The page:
For seven days they sit inside the sanctuary, in the entrance of the Tent of Meeting, gazing either out at the bronze altar and wash-basin in the courtyard, or in at the golden menorah, incense altar, and bread table, and the curtain screening off the ark itself. For seven days they sit there, without distractions, realizing they will spend the rest of their lives dedicated to holy service.
Are they also mourning? I doubt they had a premonition that one or more of them would die. (Aaron’s two oldest sons do die on the eighth day, in next week’s Torah portion, but it comes as a shock to everyone.) Early commentary compares these seven days to the seven-day mourning period of shiva, but shiva is a later Jewish custom.
Nevertheless, I can imagine Aaron and his sons as not only awed and excited by their new roles, but also mourning for the old lives they are leaving behind. Before the seven days, they were respected elders among the Israelites; relatives of the great Moses, but still ordinary people. Moses was obviously different, but his brother and nephews were not set aside as holy. After the seven days, they will be set aside as holy. They will be the servants of God’s dwelling-place, who must act as God’s representatives every waking minute.
In a way, all five of them have just lost their lives. They need seven days of mourning before they take up new lives as priests.
I wish that everyone who faces a sudden big change in life were granted seven days to just sit at the entrance of the new life and dwell there, experiencing the grief, fear, awe, and whatever else comes along, letting the transformation sink in.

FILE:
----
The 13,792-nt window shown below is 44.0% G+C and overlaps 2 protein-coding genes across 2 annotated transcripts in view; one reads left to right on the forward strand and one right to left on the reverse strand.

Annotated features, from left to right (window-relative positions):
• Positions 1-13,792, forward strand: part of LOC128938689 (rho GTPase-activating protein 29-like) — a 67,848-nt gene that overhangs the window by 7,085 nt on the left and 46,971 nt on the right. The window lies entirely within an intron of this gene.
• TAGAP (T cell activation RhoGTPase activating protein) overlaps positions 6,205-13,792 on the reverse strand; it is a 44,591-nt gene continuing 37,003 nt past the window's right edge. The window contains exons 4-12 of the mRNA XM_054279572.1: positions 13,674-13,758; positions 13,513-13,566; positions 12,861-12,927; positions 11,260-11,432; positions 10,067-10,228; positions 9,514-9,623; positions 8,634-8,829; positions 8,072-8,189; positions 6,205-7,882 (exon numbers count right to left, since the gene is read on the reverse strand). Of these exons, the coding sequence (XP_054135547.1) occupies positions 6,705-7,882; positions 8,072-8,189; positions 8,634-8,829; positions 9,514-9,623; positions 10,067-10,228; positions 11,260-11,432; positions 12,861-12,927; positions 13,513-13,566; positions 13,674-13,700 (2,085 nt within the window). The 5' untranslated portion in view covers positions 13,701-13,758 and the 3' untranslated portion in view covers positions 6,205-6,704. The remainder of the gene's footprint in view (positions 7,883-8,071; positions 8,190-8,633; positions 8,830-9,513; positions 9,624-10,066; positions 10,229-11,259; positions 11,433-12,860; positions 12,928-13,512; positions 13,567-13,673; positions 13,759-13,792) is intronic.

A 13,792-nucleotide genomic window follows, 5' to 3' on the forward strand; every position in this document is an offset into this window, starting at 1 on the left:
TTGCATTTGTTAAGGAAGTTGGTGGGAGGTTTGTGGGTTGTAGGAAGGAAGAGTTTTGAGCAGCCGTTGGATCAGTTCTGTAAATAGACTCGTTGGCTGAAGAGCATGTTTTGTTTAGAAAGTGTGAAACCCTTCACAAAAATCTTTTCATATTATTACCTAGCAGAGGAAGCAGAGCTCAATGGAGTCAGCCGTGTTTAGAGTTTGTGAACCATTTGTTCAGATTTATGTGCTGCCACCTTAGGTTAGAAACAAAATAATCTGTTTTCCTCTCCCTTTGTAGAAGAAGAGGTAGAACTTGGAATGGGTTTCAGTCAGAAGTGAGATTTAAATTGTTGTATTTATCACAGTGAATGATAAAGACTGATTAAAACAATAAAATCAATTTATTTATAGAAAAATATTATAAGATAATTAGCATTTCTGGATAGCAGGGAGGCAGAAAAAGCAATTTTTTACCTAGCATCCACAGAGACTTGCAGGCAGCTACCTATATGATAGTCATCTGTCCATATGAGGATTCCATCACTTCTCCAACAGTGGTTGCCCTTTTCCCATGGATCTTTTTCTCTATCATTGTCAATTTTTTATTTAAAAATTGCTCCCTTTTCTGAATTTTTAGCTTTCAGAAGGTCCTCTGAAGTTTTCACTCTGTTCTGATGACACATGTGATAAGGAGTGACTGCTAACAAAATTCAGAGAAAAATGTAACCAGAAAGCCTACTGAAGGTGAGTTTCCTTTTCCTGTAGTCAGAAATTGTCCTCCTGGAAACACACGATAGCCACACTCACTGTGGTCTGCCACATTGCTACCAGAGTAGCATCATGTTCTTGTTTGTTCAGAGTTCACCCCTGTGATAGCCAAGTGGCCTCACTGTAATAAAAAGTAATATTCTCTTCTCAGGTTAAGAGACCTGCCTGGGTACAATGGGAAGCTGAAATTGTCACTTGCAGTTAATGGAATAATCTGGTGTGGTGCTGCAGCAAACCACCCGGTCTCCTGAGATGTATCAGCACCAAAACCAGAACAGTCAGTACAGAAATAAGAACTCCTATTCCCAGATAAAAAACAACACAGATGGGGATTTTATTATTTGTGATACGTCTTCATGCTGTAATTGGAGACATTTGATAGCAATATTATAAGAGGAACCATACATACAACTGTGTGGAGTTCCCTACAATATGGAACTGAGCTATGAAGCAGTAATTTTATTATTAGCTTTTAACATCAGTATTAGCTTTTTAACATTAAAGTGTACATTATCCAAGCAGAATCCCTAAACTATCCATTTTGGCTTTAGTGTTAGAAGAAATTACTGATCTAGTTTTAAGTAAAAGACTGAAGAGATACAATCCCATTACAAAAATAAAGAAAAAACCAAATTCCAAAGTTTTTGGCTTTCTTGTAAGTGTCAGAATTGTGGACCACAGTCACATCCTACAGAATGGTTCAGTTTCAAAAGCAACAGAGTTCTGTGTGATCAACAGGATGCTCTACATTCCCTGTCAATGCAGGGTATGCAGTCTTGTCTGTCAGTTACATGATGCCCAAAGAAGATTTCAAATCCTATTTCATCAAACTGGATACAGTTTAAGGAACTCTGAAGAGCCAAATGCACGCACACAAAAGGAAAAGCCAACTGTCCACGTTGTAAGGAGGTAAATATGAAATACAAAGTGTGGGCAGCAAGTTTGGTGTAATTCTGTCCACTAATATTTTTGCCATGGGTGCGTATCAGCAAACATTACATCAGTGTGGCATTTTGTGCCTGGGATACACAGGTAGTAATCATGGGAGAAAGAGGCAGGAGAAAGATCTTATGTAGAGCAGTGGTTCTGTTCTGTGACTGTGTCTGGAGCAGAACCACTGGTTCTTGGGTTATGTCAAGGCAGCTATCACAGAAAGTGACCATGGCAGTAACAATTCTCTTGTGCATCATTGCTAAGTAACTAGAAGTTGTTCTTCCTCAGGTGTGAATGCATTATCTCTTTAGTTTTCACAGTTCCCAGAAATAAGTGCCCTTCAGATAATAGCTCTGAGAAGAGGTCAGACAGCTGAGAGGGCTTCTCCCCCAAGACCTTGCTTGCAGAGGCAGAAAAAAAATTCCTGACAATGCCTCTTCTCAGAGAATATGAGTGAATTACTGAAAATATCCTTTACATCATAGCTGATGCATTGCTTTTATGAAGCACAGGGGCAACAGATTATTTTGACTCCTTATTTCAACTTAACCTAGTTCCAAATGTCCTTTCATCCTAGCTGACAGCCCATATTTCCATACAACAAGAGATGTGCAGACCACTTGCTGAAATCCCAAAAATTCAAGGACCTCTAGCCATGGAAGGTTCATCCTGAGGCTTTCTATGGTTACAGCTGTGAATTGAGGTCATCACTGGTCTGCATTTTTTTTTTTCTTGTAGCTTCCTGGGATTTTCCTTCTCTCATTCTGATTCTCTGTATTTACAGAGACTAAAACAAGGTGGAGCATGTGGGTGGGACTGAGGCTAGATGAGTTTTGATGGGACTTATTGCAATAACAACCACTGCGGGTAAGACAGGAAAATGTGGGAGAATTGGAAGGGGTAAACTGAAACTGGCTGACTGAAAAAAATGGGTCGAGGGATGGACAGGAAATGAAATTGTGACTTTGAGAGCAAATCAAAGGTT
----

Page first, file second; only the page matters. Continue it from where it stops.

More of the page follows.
We don’t have a Moses to set aside seven days for us. But whenever we can, let’s do it ourselves. And whenever our lives change, may God fill up our power to meet the new challenge.
Torah Reading for Week of March 13-19, 2011
“The Fire of Grief”
By Rabbi Anne Brener, LCSW, AJRCA Professor of Ritual and Human Development
“This is the Torah of the burnt-offering…a fire must always burn on the altar; it may not go out.” (Lev 6:1:6). While Parshat Tzav speaks of the altar that was built in the Tabernacle, its words are also true for the altar in our heart. Spiritual practice enables us to keep alive that eternal light that burns in our souls, whose flame, Proverbs tells us, is the lamp of G-d.
But sometimes the light goes out.
When individuals grieve, they often discover that they have not only lost someone central to their lives. They have often lost their connection with G-d. They may find that the understanding of G-d that may have served them before they were initiated in the fires of loss, no longer seems like a safe refuge. “How could G-d have taken my child from me?” they ask. “What kind of G-d would have caused my father to suffer like that?” “Why didn’t G-d answer my prayers?” Such questions unloose a person’s spiritual moorings. Grieving becomes all the more complicated, giving rise to a free-floating anger that may erupt without warning.
Mourners may feel ashamed by these feelings and repress them, causing them to carry molten lava in their broken hearts; a blazing force yearning for release and vulnerable to the slightest triggers. They may appear irrational and even dangerous to others, often the very others who most want to comfort them. It may cause those would-be comforters to keep their distance rather than being singed by the flaming anger of grief.
I believe that this rage is not what it appears to be. I believe that this burning heartache is holy. It is life-energy trying to re-assert itself after the passion for living has been tamped down by sorrow. What other emotion but anger can pierce the energetic iceberg of early grief’s heaviness that so often feels like clinical depression?